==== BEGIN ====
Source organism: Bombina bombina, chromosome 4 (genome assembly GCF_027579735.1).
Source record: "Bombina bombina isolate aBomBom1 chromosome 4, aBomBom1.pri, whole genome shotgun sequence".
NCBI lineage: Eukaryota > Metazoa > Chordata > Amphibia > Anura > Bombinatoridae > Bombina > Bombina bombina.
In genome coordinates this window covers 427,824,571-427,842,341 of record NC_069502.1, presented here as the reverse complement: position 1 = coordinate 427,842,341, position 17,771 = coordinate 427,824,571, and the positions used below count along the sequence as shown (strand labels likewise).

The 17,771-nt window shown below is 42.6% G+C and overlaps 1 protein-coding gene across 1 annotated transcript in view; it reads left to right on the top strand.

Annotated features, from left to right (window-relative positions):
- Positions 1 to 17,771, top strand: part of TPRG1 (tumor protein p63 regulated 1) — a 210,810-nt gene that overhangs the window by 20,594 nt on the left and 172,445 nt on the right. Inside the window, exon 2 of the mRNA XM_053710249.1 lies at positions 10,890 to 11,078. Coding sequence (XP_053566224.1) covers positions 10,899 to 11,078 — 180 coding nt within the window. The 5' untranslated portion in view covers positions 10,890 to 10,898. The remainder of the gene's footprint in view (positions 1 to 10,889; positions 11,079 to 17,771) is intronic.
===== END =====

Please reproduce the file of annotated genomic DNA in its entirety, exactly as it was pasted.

Source organism: Bombina bombina, chromosome 4 (genome assembly GCF_027579735.1).
Source record: "Bombina bombina isolate aBomBom1 chromosome 4, aBomBom1.pri, whole genome shotgun sequence".
NCBI lineage: Eukaryota > Metazoa > Chordata > Amphibia > Anura > Bombinatoridae > Bombina > Bombina bombina.
In genome coordinates this window covers 427,824,571-427,842,341 of record NC_069502.1, presented here as the reverse complement: position 1 = coordinate 427,842,341, position 17,771 = coordinate 427,824,571, and the positions used below count along the sequence as shown (strand labels likewise).

The 17,771-nt window shown below is 42.6% G+C and overlaps 1 protein-coding gene across 1 annotated transcript in view; it reads left to right on the top strand.

Annotated features, from left to right (window-relative positions):
- Positions 1 to 17,771, top strand: part of TPRG1 (tumor protein p63 regulated 1) — a 210,810-nt gene that overhangs the window by 20,594 nt on the left and 172,445 nt on the right. Inside the window, exon 2 of the mRNA XM_053710249.1 lies at positions 10,890 to 11,078. Coding sequence (XP_053566224.1) covers positions 10,899 to 11,078 — 180 coding nt within the window. The 5' untranslated portion in view covers positions 10,890 to 10,898. The remainder of the gene's footprint in view (positions 1 to 10,889; positions 11,079 to 17,771) is intronic.